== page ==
AI’s impact on education

Zayn Patel
5 min readFeb 23, 2023

A reflection on the question: What are your thoughts about AI’s impact on education? Written as if I were responding at a fireside chat.

I’d ask ‘what are people already stitching together that a company hasn’t built’ and I think the answer is ChatGPT pairing with YouTube. Youtube is to lectures as chatgpt is to office hours. And if we don’t think about education as a system and think about it as a simplified term for increase knowledge of the human, this does the job. You can test yourself with ChatGPT. I frequently ask it to give me programming problems and I work through them, submit my answer and get feedback. I could arguably do this without ChatGPT via a textbook and its practice problems but that’s in a static state where the “tutoring” is already in the textbook and it’s not changing. ChatGPT is in an active state because the “tutoring” evolves as I ask more questions and go deeper on a concept I missed. More importantly, ChatGPT allows me to ask why and get an answer instead of asking why and writing in the course forum or googling. Online courses haven’t worked for several reasons but I think the inability to contact a teacher through an OH session is one of the non-obvious reasons.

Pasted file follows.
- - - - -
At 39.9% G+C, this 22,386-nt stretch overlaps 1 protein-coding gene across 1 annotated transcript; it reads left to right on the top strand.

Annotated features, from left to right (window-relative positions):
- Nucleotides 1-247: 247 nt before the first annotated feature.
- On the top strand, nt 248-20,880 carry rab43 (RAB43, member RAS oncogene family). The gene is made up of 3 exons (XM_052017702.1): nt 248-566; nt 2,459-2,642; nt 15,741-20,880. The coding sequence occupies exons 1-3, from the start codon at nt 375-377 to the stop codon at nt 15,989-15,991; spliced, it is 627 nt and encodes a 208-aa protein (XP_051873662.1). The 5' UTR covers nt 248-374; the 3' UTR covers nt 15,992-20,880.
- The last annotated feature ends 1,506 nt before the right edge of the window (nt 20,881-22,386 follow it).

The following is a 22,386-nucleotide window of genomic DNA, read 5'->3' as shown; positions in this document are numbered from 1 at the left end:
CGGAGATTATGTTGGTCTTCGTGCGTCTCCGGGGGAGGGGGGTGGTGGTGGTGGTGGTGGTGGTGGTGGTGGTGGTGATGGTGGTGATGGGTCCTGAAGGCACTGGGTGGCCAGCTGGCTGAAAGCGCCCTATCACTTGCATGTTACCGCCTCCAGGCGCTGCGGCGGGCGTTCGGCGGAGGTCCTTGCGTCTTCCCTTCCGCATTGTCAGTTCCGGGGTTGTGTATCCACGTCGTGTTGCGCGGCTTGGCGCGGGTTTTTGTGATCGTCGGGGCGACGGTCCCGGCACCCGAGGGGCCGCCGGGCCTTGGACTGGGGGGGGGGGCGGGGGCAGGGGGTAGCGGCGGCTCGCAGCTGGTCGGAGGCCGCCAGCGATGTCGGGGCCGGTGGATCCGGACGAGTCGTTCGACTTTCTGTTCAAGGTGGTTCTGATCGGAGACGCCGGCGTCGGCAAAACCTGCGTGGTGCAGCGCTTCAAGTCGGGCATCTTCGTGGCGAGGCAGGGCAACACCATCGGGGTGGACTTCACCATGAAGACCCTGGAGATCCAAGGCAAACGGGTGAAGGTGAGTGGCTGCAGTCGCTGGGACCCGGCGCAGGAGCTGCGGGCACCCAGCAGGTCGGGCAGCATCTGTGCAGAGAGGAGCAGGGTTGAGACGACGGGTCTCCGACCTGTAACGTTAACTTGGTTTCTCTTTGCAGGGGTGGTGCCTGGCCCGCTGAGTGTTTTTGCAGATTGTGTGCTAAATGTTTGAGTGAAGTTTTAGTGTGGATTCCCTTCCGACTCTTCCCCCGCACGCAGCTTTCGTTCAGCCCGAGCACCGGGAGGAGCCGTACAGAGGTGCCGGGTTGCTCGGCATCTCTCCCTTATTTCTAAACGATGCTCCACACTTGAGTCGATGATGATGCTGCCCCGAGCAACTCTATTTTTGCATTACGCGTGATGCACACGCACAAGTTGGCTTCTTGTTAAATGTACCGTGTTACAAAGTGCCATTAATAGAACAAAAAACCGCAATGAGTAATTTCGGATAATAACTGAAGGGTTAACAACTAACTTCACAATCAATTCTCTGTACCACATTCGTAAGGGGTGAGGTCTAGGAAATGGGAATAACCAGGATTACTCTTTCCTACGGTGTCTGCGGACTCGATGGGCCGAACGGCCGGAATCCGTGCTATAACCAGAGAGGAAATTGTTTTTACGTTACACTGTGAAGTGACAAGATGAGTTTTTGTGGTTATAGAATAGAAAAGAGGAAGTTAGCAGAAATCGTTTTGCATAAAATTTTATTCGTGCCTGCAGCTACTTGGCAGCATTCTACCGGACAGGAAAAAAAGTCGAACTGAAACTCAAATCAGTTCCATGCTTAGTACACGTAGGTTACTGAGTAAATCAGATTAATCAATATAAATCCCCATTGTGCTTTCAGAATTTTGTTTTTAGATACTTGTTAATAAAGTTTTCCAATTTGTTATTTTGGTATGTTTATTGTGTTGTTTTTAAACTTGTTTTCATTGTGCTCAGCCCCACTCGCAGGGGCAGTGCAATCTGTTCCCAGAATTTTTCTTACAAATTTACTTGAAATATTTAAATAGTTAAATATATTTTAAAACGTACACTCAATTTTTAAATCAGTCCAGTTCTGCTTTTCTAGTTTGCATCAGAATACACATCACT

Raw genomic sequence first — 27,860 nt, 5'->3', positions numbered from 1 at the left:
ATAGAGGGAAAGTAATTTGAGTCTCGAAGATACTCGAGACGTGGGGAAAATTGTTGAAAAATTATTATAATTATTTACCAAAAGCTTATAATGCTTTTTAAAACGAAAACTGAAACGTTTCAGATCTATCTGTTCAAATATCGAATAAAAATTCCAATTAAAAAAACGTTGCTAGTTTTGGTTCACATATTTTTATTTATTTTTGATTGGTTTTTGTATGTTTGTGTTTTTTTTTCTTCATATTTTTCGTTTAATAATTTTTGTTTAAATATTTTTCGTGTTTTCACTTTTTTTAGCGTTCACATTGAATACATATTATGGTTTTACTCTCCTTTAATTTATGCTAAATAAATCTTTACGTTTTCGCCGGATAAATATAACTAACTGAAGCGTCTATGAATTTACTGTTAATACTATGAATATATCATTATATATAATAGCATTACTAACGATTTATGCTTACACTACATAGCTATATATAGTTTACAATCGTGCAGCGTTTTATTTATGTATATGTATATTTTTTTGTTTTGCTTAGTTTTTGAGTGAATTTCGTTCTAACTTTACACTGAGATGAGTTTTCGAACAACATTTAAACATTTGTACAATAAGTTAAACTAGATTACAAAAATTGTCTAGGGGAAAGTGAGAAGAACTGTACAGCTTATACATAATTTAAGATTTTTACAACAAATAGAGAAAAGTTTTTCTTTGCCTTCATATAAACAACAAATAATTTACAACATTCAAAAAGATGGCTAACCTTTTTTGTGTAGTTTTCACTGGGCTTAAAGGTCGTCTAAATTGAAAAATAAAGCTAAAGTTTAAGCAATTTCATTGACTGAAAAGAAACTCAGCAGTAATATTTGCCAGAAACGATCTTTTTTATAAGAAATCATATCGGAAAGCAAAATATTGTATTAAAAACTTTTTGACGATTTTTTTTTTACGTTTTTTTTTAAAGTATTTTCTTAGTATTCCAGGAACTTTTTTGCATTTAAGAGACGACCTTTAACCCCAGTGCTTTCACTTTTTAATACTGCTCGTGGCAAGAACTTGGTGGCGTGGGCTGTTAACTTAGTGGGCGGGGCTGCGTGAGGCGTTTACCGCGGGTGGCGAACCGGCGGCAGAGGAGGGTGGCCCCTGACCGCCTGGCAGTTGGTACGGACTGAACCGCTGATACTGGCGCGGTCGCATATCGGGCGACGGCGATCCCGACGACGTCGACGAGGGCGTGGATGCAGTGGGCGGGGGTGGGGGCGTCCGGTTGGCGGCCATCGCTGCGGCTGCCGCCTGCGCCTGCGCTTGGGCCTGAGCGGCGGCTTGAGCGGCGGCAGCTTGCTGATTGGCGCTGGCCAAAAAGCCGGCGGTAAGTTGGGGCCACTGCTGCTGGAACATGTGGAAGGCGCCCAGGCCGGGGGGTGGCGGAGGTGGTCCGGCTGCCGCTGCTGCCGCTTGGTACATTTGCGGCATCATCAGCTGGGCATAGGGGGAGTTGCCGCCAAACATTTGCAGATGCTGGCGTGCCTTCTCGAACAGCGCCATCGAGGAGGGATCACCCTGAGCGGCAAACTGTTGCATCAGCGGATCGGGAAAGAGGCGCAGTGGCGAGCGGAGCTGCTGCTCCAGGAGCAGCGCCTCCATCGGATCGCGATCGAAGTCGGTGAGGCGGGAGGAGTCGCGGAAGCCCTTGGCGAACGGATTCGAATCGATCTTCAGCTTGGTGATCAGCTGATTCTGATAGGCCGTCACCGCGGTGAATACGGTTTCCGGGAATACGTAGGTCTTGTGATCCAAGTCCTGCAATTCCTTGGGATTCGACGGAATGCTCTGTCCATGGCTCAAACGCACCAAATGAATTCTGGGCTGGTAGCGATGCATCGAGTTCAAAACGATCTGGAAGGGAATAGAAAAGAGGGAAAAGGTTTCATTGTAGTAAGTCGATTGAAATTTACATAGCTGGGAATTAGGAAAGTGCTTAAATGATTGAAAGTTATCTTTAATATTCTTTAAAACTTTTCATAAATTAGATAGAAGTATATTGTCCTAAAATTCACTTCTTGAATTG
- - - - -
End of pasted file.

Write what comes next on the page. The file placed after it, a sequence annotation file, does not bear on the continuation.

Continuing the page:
The question could arise, how do we credential this learning? It’s happening off-campus so isn’t it impossible to award credit hours that contribute to a degree. Youtube is changing this (https://bit.ly/3XVpdfS) and the concept of crypto credentials or authority verification or peer-to-peer verification also exist. They’re non-traditional forms of credentialing for education but traditional for developers. For example, authority verification is getting a maintainer on an open source project to approve 5 of your pull requests. Your contribution, if meaningful, can be shown on your GitHub repository with public view of the PR sent and approved w/comments of “good code” or “clean functions.” Fundamentally, a credential verifies knowledge. To meaningfully contribute to an open source project, we can assume a developer has knowledge. This isn’t equivalent to a CS degree but should be valued more than it currently is. Peer-to-peer verification happens in hiring developer talent into companies. For example, my friend Nicolas Gatien (he was in grade 11) was hired to work as a python developer for a startup and the only thing the employer reviewed was his GitHub. No grades or school credential, just how clean his code was. These activities happen off-campus without the adoption of traditional education but they are a form of credential and…

--

--

Zayn Patel

Working on space technology and policy, improving government with data science, and launching a cubesat mission.